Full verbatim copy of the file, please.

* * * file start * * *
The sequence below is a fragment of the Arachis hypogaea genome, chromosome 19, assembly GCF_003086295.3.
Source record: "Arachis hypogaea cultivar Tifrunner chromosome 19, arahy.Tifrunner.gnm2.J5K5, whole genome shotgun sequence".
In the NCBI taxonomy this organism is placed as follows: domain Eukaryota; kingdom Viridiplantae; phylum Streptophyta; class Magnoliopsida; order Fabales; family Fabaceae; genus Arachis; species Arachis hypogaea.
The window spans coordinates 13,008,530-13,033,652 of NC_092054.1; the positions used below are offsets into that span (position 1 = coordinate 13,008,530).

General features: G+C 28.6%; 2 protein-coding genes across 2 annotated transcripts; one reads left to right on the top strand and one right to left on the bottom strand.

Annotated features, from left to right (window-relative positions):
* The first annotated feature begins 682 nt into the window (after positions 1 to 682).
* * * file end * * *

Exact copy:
The sequence below is a fragment of the Arachis hypogaea genome, chromosome 19, assembly GCF_003086295.3.
Source record: "Arachis hypogaea cultivar Tifrunner chromosome 19, arahy.Tifrunner.gnm2.J5K5, whole genome shotgun sequence".
In the NCBI taxonomy this organism is placed as follows: domain Eukaryota; kingdom Viridiplantae; phylum Streptophyta; class Magnoliopsida; order Fabales; family Fabaceae; genus Arachis; species Arachis hypogaea.
The window spans coordinates 13,008,530-13,033,652 of NC_092054.1; the positions used below are offsets into that span (position 1 = coordinate 13,008,530).

General features: G+C 28.6%; 2 protein-coding genes across 2 annotated transcripts; one reads left to right on the top strand and one right to left on the bottom strand.

Annotated features, from left to right (window-relative positions):
* The first annotated feature begins 682 nt into the window (after positions 1 to 682).